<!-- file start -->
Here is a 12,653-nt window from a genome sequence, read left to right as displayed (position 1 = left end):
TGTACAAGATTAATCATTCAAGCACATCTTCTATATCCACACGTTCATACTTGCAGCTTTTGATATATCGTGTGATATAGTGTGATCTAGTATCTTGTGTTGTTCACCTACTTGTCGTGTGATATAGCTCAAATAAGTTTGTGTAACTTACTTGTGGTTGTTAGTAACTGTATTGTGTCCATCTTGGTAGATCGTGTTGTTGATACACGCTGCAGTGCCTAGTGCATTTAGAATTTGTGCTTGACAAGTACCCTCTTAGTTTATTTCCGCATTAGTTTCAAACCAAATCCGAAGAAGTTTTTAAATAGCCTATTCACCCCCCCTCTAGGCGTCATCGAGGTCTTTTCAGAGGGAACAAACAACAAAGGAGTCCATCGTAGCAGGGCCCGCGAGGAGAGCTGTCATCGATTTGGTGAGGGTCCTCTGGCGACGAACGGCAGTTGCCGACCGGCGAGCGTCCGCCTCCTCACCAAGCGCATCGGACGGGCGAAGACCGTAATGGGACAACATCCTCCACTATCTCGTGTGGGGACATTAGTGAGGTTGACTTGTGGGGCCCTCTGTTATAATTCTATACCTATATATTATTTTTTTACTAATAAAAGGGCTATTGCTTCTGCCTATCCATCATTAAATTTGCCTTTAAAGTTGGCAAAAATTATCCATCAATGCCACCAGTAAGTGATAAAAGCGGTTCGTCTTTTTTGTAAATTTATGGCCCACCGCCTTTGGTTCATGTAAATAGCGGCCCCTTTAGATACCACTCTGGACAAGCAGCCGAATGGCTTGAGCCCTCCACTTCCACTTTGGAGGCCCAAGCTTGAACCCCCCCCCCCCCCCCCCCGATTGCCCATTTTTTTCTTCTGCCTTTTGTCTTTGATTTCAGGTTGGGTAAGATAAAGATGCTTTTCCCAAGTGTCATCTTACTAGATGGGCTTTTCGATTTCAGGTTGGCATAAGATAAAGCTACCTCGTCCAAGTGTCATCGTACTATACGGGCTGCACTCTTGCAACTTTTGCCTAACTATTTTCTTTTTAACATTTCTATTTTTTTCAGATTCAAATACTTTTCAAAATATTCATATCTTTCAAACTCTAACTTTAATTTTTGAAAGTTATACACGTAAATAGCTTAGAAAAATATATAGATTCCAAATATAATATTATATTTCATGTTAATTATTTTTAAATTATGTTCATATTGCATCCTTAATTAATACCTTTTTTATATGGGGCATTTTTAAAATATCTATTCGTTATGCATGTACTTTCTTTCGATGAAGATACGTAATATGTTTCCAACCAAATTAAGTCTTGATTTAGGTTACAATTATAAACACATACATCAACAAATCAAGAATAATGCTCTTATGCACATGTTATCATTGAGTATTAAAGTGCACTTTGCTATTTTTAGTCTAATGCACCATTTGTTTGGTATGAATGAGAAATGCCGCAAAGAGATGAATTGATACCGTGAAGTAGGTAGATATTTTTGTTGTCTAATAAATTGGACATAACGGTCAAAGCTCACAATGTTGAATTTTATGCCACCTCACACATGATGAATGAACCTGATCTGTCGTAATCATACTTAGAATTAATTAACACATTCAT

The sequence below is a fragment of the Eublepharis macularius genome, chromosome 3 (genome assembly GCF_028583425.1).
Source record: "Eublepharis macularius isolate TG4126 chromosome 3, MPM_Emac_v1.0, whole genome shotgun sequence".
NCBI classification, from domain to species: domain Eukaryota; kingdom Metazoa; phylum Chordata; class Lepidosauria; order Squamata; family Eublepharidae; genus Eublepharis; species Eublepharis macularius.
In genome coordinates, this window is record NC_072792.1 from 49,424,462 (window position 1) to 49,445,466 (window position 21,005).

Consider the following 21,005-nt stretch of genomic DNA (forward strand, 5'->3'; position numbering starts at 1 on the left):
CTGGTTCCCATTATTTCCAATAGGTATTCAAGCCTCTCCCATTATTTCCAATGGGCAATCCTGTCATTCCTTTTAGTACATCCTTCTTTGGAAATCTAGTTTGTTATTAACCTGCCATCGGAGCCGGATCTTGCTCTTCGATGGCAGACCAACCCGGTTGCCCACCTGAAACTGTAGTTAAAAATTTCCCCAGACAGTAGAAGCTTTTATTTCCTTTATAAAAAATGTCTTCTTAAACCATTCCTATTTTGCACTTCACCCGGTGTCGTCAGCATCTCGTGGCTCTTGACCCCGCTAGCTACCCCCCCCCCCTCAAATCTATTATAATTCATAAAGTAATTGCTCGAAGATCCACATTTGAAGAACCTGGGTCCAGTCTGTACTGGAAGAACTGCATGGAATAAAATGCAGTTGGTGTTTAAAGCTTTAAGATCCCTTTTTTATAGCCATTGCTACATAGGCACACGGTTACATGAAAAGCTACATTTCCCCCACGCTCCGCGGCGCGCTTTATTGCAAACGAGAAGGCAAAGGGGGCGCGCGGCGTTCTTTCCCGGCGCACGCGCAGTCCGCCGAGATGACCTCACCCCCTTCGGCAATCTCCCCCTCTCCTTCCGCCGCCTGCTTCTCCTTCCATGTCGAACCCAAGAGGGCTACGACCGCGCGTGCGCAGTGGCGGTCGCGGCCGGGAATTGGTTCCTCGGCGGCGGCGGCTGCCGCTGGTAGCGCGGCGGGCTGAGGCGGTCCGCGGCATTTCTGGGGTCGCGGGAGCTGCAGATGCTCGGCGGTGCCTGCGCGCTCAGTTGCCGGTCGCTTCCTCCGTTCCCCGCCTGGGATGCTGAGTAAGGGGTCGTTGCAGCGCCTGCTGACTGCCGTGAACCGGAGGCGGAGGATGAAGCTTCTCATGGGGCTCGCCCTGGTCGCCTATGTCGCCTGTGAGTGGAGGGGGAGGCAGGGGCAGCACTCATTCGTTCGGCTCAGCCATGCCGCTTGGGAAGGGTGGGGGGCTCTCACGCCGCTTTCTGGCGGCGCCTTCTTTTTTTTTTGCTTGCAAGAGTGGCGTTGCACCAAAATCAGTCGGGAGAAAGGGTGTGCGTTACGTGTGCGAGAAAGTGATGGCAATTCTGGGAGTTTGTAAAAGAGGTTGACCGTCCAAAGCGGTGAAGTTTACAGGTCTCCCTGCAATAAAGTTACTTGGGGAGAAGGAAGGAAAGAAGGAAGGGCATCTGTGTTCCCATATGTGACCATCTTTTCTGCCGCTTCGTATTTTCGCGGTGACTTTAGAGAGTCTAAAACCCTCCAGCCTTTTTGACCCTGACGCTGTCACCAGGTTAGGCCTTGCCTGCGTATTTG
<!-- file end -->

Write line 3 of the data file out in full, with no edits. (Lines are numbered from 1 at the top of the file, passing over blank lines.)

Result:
The sequence below is a fragment of the Eublepharis macularius genome, chromosome 3 (genome assembly GCF_028583425.1).